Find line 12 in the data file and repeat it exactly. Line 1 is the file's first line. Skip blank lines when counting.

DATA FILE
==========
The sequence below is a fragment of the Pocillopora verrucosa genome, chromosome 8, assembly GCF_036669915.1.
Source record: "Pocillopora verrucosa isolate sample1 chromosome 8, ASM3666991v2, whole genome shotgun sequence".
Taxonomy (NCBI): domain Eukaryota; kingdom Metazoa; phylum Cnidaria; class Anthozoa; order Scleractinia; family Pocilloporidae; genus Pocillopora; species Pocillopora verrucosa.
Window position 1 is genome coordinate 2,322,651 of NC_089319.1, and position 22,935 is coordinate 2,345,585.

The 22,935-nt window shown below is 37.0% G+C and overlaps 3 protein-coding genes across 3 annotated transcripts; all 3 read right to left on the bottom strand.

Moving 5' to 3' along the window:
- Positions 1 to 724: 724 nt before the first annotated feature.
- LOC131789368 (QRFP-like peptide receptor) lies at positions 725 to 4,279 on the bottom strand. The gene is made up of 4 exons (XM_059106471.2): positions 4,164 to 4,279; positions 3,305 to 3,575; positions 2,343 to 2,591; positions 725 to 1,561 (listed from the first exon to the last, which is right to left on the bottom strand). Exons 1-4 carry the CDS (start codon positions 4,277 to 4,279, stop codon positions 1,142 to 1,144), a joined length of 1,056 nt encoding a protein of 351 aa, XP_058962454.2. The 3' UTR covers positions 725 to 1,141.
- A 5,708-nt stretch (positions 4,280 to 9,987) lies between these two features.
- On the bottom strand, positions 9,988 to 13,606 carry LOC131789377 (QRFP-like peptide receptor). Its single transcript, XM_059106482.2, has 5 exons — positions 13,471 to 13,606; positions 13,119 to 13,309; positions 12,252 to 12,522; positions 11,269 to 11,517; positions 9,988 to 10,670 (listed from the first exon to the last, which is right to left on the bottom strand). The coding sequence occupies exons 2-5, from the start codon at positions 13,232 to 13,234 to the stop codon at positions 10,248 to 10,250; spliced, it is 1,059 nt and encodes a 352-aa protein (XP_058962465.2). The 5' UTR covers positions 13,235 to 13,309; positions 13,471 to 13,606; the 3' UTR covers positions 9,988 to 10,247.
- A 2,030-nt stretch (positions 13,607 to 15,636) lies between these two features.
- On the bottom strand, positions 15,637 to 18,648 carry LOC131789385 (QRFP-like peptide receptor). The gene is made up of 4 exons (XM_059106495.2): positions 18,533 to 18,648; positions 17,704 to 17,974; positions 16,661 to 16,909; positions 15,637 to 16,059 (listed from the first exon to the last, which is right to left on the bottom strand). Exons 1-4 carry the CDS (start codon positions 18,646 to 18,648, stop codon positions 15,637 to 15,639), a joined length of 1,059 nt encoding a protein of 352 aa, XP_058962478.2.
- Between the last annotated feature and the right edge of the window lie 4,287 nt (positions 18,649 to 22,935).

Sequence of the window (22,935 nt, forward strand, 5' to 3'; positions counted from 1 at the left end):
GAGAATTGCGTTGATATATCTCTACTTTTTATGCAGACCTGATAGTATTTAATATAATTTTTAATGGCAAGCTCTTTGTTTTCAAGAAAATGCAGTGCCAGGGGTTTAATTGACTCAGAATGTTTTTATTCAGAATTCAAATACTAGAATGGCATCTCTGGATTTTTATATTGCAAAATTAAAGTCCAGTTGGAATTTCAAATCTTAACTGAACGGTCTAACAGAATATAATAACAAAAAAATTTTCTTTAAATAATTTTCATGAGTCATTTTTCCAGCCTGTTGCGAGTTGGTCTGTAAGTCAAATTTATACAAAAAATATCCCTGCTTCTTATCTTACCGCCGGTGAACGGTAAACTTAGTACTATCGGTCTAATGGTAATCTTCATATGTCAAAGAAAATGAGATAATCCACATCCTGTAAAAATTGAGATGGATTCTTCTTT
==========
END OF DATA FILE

- On the bottom strand, positions 15,637 to 18,648 carry LOC131789385 (QRFP-like peptide receptor). The gene is made up of 4 exons (XM_059106495.2): positions 18,533 to 18,648; positions 17,704 to 17,974; positions 16,661 to 16,909; positions 15,637 to 16,059 (listed from the first exon to the last, which is right to left on the bottom strand). Exons 1-4 carry the CDS (start codon positions 18,646 to 18,648, stop codon positions 15,637 to 15,639), a joined length of 1,059 nt encoding a protein of 352 aa, XP_058962478.2.